The Thermapen model has always been robust. In professional kitchens where the environment is fast-paced, they are often thrown about as chefs react quickly to orders and rush to get plates of food to the pass. Therefore, it may come as a surprise that they can sometimes be mishandled even at the Kent Cookery School. “Sometimes they do get abused, dunked in water, dropped, because you’ve got beginners who don’t understand the true value of the product,” says James. “But they are designed for all those misplacements. They are so robust. The key is again in educating them. I’m confident that once they’ve used them here, they won’t be able to cook at home without them.”

So much is the popularity of the Thermapen at the Kent Cookery School that James and colleagues use them in every class. From measuring the temperature of meat, bread, cakes and sugar to cooking the perfect macaron, James always encourages his visitors to buy a Thermapen if they haven’t already got one. “As soon as you pick up the Thermapen, you know it’s good quality,” adds James. “If you pick up a good knife, you don’t have to describe it, you just know it’s a good knife. When you open your Thermapen, it’s not loose and rattly, it’s firm. And when you open the box and get your certification that it’s been calibrated properly then you know the product is spot on.”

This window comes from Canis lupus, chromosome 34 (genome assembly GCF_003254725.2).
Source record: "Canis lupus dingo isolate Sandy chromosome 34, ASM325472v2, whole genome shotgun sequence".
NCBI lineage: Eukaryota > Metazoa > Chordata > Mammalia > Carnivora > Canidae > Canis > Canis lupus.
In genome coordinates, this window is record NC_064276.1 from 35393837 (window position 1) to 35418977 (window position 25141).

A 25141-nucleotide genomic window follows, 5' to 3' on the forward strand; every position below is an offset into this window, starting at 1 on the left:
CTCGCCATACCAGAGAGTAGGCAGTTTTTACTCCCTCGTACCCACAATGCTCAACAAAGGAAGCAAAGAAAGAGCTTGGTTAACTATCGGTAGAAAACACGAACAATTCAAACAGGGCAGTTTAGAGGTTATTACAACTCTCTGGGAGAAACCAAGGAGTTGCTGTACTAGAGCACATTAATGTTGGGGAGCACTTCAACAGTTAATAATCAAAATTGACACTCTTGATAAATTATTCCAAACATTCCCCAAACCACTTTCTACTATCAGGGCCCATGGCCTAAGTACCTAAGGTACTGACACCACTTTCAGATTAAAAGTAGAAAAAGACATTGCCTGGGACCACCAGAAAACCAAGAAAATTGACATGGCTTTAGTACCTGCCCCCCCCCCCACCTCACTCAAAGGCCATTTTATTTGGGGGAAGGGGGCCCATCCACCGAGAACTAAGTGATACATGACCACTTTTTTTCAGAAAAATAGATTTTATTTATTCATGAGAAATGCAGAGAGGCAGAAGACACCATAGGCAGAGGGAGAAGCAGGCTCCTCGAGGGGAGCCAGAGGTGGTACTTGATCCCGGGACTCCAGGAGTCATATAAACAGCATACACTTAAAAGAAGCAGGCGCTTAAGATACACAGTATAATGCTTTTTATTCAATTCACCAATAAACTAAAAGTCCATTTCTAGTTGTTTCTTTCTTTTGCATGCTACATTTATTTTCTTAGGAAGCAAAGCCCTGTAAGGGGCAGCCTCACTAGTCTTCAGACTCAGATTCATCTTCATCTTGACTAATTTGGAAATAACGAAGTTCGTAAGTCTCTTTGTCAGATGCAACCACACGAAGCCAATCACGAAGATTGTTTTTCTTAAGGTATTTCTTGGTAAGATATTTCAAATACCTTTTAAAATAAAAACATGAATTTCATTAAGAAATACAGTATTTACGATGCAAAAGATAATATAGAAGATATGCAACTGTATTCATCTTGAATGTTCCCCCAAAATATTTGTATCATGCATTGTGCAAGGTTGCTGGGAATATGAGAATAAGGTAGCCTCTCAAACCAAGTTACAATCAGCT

James Palmer Rosser, chef and director at Kent Cookery School

 

Handling it as a beginner

Kent Cookery School welcomes approximately 70 new students each week, many of whom are navigating their way around a kitchen for the first time let alone holding a food temperature monitor. When it comes to protein, the primary reason people use a thermometer is to ensure the meat is cooked thoroughly. However, there is a greater emphasis on poultry, especially if the internal temperature hasn’t reached the safety mark of 75 °C. Thermometers are widely used to ensure food quality can be replicated. James adds: “If you are roasting a chicken, you must emphasise the importance of finding the thickest point because you’ll see someone trying to take the temperature of a chicken wing, and that’s not going to cut it. The Thermapen’s sensor is located in the probe tip, so you must ensure it’s placed in the thickest part of the meat you’re measuring because that would usually be the part that takes the longest to cook. A turkey breast at Christmas is a great example of using the thickest part of the meat to ensure it is cooked.”

But isn’t just the experience of the Kent Cookery School’s visitors which is made easier thanks to the use of the Thermapen. James himself says that his role as a teacher has been streamlined since they started using the product. “In our macaron class we had some cheaper thermometers and it was just horrible,” he says. “The product has helped me. When you’ve got 12 people cooking who aren’t always checking in the right areas, I no longer have to go around the class with my own advanced thermometer to show them because they all have one. I feel more confident knowing that they’re all going to be able to deliver great results and I feel more comfortable knowing that they’ve reached those temperatures.”